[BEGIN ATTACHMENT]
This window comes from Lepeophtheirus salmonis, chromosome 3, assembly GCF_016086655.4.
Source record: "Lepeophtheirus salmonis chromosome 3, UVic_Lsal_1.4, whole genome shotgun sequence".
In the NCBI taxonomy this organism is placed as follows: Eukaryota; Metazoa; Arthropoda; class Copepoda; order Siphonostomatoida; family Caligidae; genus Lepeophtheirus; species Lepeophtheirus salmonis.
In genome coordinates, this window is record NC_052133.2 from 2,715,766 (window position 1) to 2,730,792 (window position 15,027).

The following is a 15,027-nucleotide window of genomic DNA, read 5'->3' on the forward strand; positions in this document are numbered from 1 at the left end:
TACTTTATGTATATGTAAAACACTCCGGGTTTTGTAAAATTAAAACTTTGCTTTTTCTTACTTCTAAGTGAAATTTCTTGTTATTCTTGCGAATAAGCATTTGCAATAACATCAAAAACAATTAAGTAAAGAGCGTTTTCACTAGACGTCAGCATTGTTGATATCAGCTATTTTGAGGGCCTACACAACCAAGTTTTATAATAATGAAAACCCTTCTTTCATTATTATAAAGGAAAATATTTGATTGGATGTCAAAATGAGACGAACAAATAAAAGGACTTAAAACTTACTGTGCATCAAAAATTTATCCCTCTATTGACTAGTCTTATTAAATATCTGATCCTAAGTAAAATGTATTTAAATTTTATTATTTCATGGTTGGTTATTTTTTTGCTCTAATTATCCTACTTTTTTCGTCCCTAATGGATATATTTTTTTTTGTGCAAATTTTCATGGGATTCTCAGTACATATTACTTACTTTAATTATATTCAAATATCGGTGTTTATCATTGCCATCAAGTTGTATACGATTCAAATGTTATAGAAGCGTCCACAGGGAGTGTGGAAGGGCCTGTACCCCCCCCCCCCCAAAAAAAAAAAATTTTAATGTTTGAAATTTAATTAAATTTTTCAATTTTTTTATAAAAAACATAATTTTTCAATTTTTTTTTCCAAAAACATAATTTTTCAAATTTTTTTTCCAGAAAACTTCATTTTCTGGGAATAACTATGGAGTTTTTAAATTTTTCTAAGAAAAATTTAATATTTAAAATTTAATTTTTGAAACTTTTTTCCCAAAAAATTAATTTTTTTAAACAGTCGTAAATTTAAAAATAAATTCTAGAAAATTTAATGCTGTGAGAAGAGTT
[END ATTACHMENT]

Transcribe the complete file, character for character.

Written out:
This window comes from Lepeophtheirus salmonis, chromosome 3, assembly GCF_016086655.4.
Source record: "Lepeophtheirus salmonis chromosome 3, UVic_Lsal_1.4, whole genome shotgun sequence".
In the NCBI taxonomy this organism is placed as follows: Eukaryota; Metazoa; Arthropoda; class Copepoda; order Siphonostomatoida; family Caligidae; genus Lepeophtheirus; species Lepeophtheirus salmonis.
In genome coordinates, this window is record NC_052133.2 from 2,715,766 (window position 1) to 2,730,792 (window position 15,027).

The following is a 15,027-nucleotide window of genomic DNA, read 5'->3' on the forward strand; positions in this document are numbered from 1 at the left end:
TACTTTATGTATATGTAAAACACTCCGGGTTTTGTAAAATTAAAACTTTGCTTTTTCTTACTTCTAAGTGAAATTTCTTGTTATTCTTGCGAATAAGCATTTGCAATAACATCAAAAACAATTAAGTAAAGAGCGTTTTCACTAGACGTCAGCATTGTTGATATCAGCTATTTTGAGGGCCTACACAACCAAGTTTTATAATAATGAAAACCCTTCTTTCATTATTATAAAGGAAAATATTTGATTGGATGTCAAAATGAGACGAACAAATAAAAGGACTTAAAACTTACTGTGCATCAAAAATTTATCCCTCTATTGACTAGTCTTATTAAATATCTGATCCTAAGTAAAATGTATTTAAATTTTATTATTTCATGGTTGGTTATTTTTTTGCTCTAATTATCCTACTTTTTTCGTCCCTAATGGATATATTTTTTTTTGTGCAAATTTTCATGGGATTCTCAGTACATATTACTTACTTTAATTATATTCAAATATCGGTGTTTATCATTGCCATCAAGTTGTATACGATTCAAATGTTATAGAAGCGTCCACAGGGAGTGTGGAAGGGCCTGTACCCCCCCCCCCCCAAAAAAAAAAAATTTTAATGTTTGAAATTTAATTAAATTTTTCAATTTTTTTATAAAAAACATAATTTTTCAATTTTTTTTTCCAAAAACATAATTTTTCAAATTTTTTTTCCAGAAAACTTCATTTTCTGGGAATAACTATGGAGTTTTTAAATTTTTCTAAGAAAAATTTAATATTTAAAATTTAATTTTTGAAACTTTTTTCCCAAAAAATTAATTTTTTTAAACAGTCGTAAATTTAAAAATAAATTCTAGAAAATTTAATGCTGTGAGAAGAGTT